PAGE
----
The South Carolina Department of Health and Environmental Control (SCDHEC) conducts water quality monitoring to assess the health of the state's streams, rivers, and lakes. The water samples are analyzed for several different parameters such as bacteria (E. coli), pH, dissolved oxygen, suspended solids, nutrients, and metals. The results are then compared with water quality standards established by SCDHEC that take into consideration the use and value of the waterbody for public water supply for the protection of fish, shellfish, and wildlife and for recreational, agricultural, industrial, and navigational purposes. For more information on water quality standards: http://www.scdhec.gov/HomeAndEnvironment/Water/ImpairedWaters/Overview/#8
When monitoring finds that water quality standards are not being met, the waterbody is designated as impaired and placed on the 303(d) list. The list gets its name from the requirements of section 303(d) of the Clean Water Act. The list is updated every two years. The most recent list was updated in 2016 and includes 24 monitoring stations located in Anderson County. An excel spreadsheet listing those can be downloaded here: 2016 303d Anderson County List. Waterbodies can be delisted if monitoring finds that they meet the water quality standards or if a Total Maximum Daily Load (TMDL) is created and approved by EPA for the waterbody and the pollutant exceeding the water quality standard.
Total Maximum Daily Loads (TMDL)
What is a TMDL?
A TMDL, or Total Maximum Daily Load, is the amount of a single pollutant (such as bacteria, nutrients, metals) that can enter a waterbody on daily basis and still meet water quality standards set fort by the state. “TMDL” refers to both a calculation of a pollutant entering a waterbody as well as a document which includes this calculation along with a source assessments, watershed and land use information, reductions and allocations information, implementation and other relevant information, maps, figures, and pictures.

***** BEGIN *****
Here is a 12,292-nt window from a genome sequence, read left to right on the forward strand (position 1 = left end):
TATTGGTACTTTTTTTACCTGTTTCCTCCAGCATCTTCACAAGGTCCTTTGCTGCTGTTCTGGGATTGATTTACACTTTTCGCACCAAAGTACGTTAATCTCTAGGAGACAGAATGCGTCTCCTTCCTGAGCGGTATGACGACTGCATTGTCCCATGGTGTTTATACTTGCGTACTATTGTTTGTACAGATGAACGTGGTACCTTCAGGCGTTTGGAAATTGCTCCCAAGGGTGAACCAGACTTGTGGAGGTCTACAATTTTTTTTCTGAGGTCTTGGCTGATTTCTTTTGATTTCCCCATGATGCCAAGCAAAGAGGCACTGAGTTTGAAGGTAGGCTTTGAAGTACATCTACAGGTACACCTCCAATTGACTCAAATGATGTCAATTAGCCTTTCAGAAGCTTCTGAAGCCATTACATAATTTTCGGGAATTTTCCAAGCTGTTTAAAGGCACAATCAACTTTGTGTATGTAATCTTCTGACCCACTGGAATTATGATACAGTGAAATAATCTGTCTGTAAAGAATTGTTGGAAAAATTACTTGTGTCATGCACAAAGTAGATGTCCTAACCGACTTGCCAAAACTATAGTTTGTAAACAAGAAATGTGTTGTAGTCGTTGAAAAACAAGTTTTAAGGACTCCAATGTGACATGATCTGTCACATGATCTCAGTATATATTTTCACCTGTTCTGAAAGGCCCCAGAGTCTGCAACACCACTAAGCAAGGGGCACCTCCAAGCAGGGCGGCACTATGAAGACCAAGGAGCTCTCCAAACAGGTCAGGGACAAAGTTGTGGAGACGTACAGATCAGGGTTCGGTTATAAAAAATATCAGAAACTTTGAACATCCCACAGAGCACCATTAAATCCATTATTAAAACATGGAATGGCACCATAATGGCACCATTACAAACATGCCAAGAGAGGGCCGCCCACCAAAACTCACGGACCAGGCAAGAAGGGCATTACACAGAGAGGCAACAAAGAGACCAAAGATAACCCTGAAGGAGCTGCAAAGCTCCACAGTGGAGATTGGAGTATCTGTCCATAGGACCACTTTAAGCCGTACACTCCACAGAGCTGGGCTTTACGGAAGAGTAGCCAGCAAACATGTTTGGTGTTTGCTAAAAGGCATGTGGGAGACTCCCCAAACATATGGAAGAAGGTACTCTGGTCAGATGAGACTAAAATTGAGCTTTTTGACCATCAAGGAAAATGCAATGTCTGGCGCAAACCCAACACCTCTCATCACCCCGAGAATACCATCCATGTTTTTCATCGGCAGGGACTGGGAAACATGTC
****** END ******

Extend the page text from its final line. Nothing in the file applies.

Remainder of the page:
TMDLs are a requirement found in Section 303(d), of the Clean Water Act. Once a site is included on the 303(d) list of impaired waters, a TMDL must be developed within two to thirteen years of initial listing. In South Carolina, TMDLs are developed and proposed by SCDHEC and then forwarded to EPA Region 4 for final approval.
TMDLs are calculated by adding all the point and nonpoint sources for the pollutant causing the impairment. After a TMDL is calculated, the amount of load entering from point and nonpoint sources is compared to the water quality standards for that waterbody. Then this total load is reduced to the levels of meeting water quality standards. This reduced load is then divided among all the point and nonpoint sources.
The goal of a TMDL is to identify potential pollution sources, calculate, and quantify the reduction of those sources and to implement general information needed in order to meet water quality standards and improve water quality. After the approval of the TMDL, an implementation plan can be developed to realize the goals of the written TMDL document. Implementation of a TMDL has a potential to reduces sources of pollution within a watershed and a potential to restore the full use of the waterbody.
SCDHEC’s TMDL Regulations (R 61-110) can be found at: TMDL Regulation
Anderson County TMDL Documents
Anderson County Watershed Map
Agriculture/Silviculture Exemption Certification
Anderson County Pool Notice
Individual Lot Certification
Notice of Termination (NOT)
Notice of Intent (NOI)
Notification of Start of Land Disturbing Activity
Permanent Stormwater System Maintenance and Responsibility Agreement
Plan Review Checklist for Design Professionals
Single Family Lot Erosion Control Plan
Appendix A: Stormwater Management and Sediment Control Ordinance
Appendix B: Notification of Start of Land Disturbing Activity Form
Appendix C: Stormwater Notice of Termination (NOT)
Appendix D: Stormwater Notice of Intent (NOI)
Appendix E. Stormwater Management and Sediment Erosion Control Plan Review Checklist for Design Professionals
Appendix F: Permanent Stormwater System Maintenance and Responsibility Agreement
Appendix G: Individual Lot Certifications
Appendix H: Construction Inspection Form
Appendix I: SC Regulations 61-9, Section 122.22- Signatories to Permit Applications and Reports
Appendix J: Agriculture/ Silviculture Exemption Certificate
Appendix K: Standard Specifications and Details
Erosion Control BMPs
Water Quality BMPs
WQ-01 Dry Detention
WQ-02 Wet Detention
WQ-04 Infiltration Trenches
WQ-05 Grass Channel
WQ-07 Permeable Pavements
WQ-08 WQ Stream Buffer
WQ-09 WQ Level Spreader
WQ-10 OP Level Spreader (Outlet Pipe Discharges)
WQ-11 Vegetated Filter Strip
WQ-12 Manufactured Treatment Device (MTD)
Appendix L: Stormwater Management and Sediment Control Permit Application Fees
Big Generostee Creek Monitoring and Assessment Plan
Broad Mouth Creek Monitoring and Assessment Plan
Rocky River/Wilson Creek Monitoring and Assessment Plan
Upper Saluda River Basin Monitoring and Assessment Plan
Upper Savannah River Monitoring and Assessment Plan